“Like children who listen in vain to the sea in plastic seashells they sat bewildered. Like children at the end of a long bedtime story they were suddenly thirsty.”
I’ll confess, I am not going to attempt to properly analyze the above passage from Leonard Cohen’s Beautiful Losers. For one, I’ve not yet finished the book, but even in the context of the passage I’m a little confused (and intrigued). These sentences come at the end of a paragraph in which a French-Canadian missionary attempts to convert a group of Mohawks to Christianity. Unwilling to be swayed, the Mohawks place their fingers in their ears, which Cohen suggests is a means of hearing internal sounds that also connect them to the earth – raspberries growing, trout swimming: life and death and nature. When the missionary presents them with his painting of a vision of them in Hell, however, they are frightened. By removing their fingers from their ears, they lose the connection to the earth and everything they have known and they sit, “bewildered,” no longer understanding or having access to the spiritual knowledge they seek. The plastic seashell suggests that the knowledge the priest will present to them is inherently false or manufactured, but what of the thirst?
I noticed this passage in part because the last sentence is so true of Owen lately. At the end of a series of bedtime stories, he has started to try and delay going to sleep. “Mo’ books? Mo’ books?” he asks, or “Nik [milk]?” Rather than agreeing to go to sleep, he seeks comfort, becomes extra alert, hungry (thirsty) for something he does not need.
I’m a mean mother, because while I might relent and read another story, I’ll almost always deny him the milk, assuming that it’s a ploy to get out of his bedroom and back into the world. Is it barbaric to deny my child a drink at night? I don’t really think so. After he’s brushed his teeth and is minutes away from sleep, Owen’s request is strategy more than thirst. So what we usually do is to sing a song. Owen has two favourites for bedtime. One is the classic, Wynken and Blynken and Nod. I know all the words to that song, more or less, and when I get to the last verse, Owen moves his hands in the dark to point out that:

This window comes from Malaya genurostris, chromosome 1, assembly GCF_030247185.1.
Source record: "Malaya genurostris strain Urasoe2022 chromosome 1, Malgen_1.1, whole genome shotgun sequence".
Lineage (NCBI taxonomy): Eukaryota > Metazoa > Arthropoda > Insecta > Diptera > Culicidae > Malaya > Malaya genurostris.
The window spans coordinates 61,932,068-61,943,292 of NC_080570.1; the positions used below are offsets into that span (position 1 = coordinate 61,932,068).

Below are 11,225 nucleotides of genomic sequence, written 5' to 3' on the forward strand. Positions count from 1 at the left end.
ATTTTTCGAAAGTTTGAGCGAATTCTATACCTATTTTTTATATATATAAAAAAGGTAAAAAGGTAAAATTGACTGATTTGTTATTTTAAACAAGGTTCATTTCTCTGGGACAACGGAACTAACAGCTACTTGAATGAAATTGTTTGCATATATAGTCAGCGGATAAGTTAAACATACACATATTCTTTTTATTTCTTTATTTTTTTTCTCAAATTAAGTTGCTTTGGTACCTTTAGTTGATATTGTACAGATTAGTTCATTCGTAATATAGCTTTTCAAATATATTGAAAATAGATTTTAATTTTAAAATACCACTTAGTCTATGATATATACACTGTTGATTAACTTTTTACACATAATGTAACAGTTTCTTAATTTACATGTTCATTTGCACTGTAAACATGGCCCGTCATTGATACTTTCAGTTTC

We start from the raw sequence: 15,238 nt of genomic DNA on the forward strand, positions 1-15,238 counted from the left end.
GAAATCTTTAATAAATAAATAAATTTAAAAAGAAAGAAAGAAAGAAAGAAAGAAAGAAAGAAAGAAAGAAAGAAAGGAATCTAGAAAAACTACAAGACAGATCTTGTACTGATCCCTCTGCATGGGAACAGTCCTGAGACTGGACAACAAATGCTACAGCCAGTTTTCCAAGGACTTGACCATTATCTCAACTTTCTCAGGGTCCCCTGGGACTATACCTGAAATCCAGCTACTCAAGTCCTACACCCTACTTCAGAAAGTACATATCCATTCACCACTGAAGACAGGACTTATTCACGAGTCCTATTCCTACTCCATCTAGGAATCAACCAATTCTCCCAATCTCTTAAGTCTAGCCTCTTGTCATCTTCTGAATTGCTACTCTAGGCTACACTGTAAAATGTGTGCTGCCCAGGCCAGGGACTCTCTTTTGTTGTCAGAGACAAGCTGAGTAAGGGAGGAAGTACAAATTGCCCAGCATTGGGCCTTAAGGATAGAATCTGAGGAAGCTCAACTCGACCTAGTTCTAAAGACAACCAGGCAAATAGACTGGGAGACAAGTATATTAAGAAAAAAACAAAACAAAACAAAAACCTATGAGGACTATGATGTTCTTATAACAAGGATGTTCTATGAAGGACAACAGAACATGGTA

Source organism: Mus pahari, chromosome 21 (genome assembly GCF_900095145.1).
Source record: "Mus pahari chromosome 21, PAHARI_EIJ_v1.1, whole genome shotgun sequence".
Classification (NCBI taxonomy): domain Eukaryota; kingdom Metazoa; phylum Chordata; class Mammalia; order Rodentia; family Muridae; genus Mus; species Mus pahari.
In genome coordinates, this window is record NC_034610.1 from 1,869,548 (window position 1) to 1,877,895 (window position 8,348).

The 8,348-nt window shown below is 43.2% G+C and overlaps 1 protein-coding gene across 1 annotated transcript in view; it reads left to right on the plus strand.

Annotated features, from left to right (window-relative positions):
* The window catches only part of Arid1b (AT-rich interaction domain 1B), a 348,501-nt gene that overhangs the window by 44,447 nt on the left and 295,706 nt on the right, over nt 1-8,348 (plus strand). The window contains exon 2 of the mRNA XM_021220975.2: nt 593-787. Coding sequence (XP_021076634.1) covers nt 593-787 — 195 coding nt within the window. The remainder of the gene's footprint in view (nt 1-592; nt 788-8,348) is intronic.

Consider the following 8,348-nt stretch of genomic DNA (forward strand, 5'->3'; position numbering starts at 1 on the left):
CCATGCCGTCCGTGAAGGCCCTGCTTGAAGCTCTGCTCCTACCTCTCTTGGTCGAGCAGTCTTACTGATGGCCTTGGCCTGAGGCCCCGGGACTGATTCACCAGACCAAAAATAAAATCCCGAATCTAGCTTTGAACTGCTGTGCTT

Wynken and Blynken are two little eyes [points to each eye]
And Nod is a little head [points to his head]
And the wooden shoe that sails through the skies
Is Owen’s little bed [points to himself and to his bed]
His other favourite is probably inappropriate, but it has a lovely tune. I started singing it before Owen really grasped any language, and had no idea it would rise to the top of our repertoire. I learned it in Dublin at the Irish Theatre Summer School of the Gaiety School of Acting. I think we were taught the song because it requires us to use almost the entire range of our voices (at least, it challenges mine. I croak out one or two of the words). Here it is:
A boat, a boat
Come to the ferry
And we shall row
And be quite merry
And quaff some wine
And good brown sherry.
I know, I know. Soon he’ll be asking for wine before bed.
It sounds beautiful in a round, but Owen’s not up to that yet. He does a slightly mangled version that sounds something like this: “A boat, a boat, Caooodaddy, Aeeee wow, a baddy, A wine, A shawwy.” Because of this song, all boats are “a boat, a boat.”
I heard somewhere recently that no matter how badly we think we sing, we should all sing to our children, that something about the warmth of the body and the vibrations caused by the voice are just good for us (of course I forget the details as to why). I was so cautious about singing to Owen when he was small. My voice felt too big and his body too small (to contain the vibrations?) Anyway, the songs were all wrong. I felt like a plastic seashell, false, tacky. But of course at some point Owen became person enough to sing to. His body grew big enough to absorb some of the sound (if you know what I mean) and he decided which songs he liked: “mo a boat a boat” or “no no no stop stop.” So instead of catering to his manufactured thirst, I guess I’m trying to satisfy something deeper.
And he doesn’t even seem to mind that I can’t hit all the notes.